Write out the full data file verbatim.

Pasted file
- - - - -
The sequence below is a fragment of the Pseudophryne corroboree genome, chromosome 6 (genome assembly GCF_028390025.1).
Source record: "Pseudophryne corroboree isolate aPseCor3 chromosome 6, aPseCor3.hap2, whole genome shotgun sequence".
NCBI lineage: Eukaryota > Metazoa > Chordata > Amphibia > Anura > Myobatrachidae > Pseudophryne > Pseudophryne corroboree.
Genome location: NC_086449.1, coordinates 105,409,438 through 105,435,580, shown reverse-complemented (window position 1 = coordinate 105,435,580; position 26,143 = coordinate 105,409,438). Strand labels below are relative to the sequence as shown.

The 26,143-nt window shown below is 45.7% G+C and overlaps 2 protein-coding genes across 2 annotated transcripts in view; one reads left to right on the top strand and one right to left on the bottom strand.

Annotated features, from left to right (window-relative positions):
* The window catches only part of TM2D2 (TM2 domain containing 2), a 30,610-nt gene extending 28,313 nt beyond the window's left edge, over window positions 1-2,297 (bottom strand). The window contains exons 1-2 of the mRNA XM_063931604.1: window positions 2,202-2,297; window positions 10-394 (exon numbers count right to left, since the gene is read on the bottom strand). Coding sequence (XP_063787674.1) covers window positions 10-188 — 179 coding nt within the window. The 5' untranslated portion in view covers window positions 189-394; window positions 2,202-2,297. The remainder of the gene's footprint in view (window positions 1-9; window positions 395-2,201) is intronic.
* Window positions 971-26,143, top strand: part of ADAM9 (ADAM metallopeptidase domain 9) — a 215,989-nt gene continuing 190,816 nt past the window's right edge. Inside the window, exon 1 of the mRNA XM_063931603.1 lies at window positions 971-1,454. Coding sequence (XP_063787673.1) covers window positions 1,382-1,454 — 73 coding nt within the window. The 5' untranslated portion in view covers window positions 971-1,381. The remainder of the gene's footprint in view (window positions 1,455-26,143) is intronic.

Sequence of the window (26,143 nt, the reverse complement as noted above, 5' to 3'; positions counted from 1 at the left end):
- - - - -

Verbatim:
The sequence below is a fragment of the Pseudophryne corroboree genome, chromosome 6 (genome assembly GCF_028390025.1).
Source record: "Pseudophryne corroboree isolate aPseCor3 chromosome 6, aPseCor3.hap2, whole genome shotgun sequence".
NCBI lineage: Eukaryota > Metazoa > Chordata > Amphibia > Anura > Myobatrachidae > Pseudophryne > Pseudophryne corroboree.
Genome location: NC_086449.1, coordinates 105,409,438 through 105,435,580, shown reverse-complemented (window position 1 = coordinate 105,435,580; position 26,143 = coordinate 105,409,438). Strand labels below are relative to the sequence as shown.

The 26,143-nt window shown below is 45.7% G+C and overlaps 2 protein-coding genes across 2 annotated transcripts in view; one reads left to right on the top strand and one right to left on the bottom strand.

Annotated features, from left to right (window-relative positions):
* The window catches only part of TM2D2 (TM2 domain containing 2), a 30,610-nt gene extending 28,313 nt beyond the window's left edge, over window positions 1-2,297 (bottom strand). The window contains exons 1-2 of the mRNA XM_063931604.1: window positions 2,202-2,297; window positions 10-394 (exon numbers count right to left, since the gene is read on the bottom strand). Coding sequence (XP_063787674.1) covers window positions 10-188 — 179 coding nt within the window. The 5' untranslated portion in view covers window positions 189-394; window positions 2,202-2,297. The remainder of the gene's footprint in view (window positions 1-9; window positions 395-2,201) is intronic.
* Window positions 971-26,143, top strand: part of ADAM9 (ADAM metallopeptidase domain 9) — a 215,989-nt gene continuing 190,816 nt past the window's right edge. Inside the window, exon 1 of the mRNA XM_063931603.1 lies at window positions 971-1,454. Coding sequence (XP_063787673.1) covers window positions 1,382-1,454 — 73 coding nt within the window. The 5' untranslated portion in view covers window positions 971-1,381. The remainder of the gene's footprint in view (window positions 1,455-26,143) is intronic.

Sequence of the window (26,143 nt, the reverse complement as noted above, 5' to 3'; positions counted from 1 at the left end):